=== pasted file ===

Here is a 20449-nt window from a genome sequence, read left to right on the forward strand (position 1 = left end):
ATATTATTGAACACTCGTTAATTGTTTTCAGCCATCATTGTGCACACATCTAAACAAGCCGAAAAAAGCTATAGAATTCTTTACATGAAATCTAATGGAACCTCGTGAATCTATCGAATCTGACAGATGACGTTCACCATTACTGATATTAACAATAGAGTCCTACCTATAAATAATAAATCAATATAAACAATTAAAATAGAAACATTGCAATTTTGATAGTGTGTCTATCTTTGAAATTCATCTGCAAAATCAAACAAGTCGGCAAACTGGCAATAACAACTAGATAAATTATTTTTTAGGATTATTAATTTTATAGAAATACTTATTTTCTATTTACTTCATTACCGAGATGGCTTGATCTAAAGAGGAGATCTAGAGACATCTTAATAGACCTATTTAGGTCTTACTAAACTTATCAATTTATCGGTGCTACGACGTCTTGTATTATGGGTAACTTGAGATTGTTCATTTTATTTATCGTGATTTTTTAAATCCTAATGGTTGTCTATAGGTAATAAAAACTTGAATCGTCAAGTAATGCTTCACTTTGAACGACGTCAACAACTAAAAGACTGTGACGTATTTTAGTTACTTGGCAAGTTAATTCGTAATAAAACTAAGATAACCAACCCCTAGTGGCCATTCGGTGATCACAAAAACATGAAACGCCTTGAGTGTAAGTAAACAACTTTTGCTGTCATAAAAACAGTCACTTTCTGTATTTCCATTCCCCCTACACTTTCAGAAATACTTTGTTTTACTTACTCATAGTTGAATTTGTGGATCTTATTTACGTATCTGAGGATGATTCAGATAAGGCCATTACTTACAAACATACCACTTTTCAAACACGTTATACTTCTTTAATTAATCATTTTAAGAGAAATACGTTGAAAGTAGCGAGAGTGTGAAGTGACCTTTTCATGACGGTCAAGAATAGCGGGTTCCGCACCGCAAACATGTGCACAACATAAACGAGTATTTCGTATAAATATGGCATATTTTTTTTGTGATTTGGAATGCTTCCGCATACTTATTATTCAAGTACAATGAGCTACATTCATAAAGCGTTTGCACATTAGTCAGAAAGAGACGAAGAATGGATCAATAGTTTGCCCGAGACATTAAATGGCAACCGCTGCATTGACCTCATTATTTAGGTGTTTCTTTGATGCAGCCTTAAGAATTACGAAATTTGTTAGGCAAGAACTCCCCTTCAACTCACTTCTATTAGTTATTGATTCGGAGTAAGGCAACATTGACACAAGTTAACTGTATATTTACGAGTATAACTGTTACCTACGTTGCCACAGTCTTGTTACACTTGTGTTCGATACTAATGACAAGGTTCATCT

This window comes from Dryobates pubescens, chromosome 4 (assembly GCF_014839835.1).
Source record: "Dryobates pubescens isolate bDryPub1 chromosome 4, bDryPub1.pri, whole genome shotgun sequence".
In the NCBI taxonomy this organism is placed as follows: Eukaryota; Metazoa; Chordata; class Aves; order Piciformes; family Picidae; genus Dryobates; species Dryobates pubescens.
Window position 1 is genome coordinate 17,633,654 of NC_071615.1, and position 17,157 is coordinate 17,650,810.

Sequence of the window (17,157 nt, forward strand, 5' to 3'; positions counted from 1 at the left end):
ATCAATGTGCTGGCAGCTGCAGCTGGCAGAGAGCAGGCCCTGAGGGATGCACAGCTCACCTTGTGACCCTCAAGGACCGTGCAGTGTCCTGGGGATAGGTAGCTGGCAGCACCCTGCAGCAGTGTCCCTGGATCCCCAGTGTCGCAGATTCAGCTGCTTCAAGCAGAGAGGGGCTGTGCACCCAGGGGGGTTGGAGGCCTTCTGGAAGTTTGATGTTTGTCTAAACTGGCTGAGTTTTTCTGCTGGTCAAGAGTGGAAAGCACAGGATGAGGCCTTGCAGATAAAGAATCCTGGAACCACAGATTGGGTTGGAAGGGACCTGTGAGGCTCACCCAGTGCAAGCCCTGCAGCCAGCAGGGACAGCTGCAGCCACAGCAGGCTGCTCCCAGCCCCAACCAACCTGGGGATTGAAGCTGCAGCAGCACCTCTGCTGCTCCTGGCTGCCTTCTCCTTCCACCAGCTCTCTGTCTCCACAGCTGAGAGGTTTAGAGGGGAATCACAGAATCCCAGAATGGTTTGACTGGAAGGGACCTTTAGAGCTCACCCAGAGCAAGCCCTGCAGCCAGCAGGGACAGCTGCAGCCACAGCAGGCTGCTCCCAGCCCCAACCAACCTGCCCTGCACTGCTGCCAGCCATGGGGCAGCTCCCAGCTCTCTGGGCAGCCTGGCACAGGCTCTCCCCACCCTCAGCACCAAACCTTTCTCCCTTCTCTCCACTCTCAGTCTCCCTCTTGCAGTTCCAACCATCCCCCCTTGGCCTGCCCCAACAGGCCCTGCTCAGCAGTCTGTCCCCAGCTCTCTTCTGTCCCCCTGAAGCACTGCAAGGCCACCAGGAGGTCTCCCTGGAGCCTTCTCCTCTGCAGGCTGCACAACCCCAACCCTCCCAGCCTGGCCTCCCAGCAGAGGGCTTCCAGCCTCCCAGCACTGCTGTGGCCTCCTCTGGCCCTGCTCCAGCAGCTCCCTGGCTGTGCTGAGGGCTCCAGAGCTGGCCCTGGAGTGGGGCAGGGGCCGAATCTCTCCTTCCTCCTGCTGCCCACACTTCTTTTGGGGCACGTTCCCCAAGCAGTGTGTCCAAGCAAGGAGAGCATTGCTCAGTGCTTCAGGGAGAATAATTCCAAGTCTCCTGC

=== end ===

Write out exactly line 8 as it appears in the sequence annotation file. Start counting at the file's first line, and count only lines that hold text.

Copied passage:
ATCAATGTGCTGGCAGCTGCAGCTGGCAGAGAGCAGGCCCTGAGGGATGCACAGCTCACCTTGTGACCCTCAAGGACCGTGCAGTGTCCTGGGGATAGGTAGCTGGCAGCACCCTGCAGCAGTGTCCCTGGATCCCCAGTGTCGCAGATTCAGCTGCTTCAAGCAGAGAGGGGCTGTGCACCCAGGGGGGTTGGAGGCCTTCTGGAAGTTTGATGTTTGTCTAAACTGGCTGAGTTTTTCTGCTGGTCAAGAGTGGAAAGCACAGGATGAGGCCTTGCAGATAAAGAATCCTGGAACCACAGATTGGGTTGGAAGGGACCTGTGAGGCTCACCCAGTGCAAGCCCTGCAGCCAGCAGGGACAGCTGCAGCCACAGCAGGCTGCTCCCAGCCCCAACCAACCTGGGGATTGAAGCTGCAGCAGCACCTCTGCTGCTCCTGGCTGCCTTCTCCTTCCACCAGCTCTCTGTCTCCACAGCTGAGAGGTTTAGAGGGGAATCACAGAATCCCAGAATGGTTTGACTGGAAGGGACCTTTAGAGCTCACCCAGAGCAAGCCCTGCAGCCAGCAGGGACAGCTGCAGCCACAGCAGGCTGCTCCCAGCCCCAACCAACCTGCCCTGCACTGCTGCCAGCCATGGGGCAGCTCCCAGCTCTCTGGGCAGCCTGGCACAGGCTCTCCCCACCCTCAGCACCAAACCTTTCTCCCTTCTCTCCACTCTCAGTCTCCCTCTTGCAGTTCCAACCATCCCCCCTTGGCCTGCCCCAACAGGCCCTGCTCAGCAGTCTGTCCCCAGCTCTCTTCTGTCCCCCTGAAGCACTGCAAGGCCACCAGGAGGTCTCCCTGGAGCCTTCTCCTCTGCAGGCTGCACAACCCCAACCCTCCCAGCCTGGCCTCCCAGCAGAGGGCTTCCAGCCTCCCAGCACTGCTGTGGCCTCCTCTGGCCCTGCTCCAGCAGCTCCCTGGCTGTGCTGAGGGCTCCAGAGCTGGCCCTGGAGTGGGGCAGGGGCCGAATCTCTCCTTCCTCCTGCTGCCCACACTTCTTTTGGGGCACGTTCCCCAAGCAGTGTGTCCAAGCAAGGAGAGCATTGCTCAGTGCTTCAGGGAGAATAATTCCAAGTCTCCTGC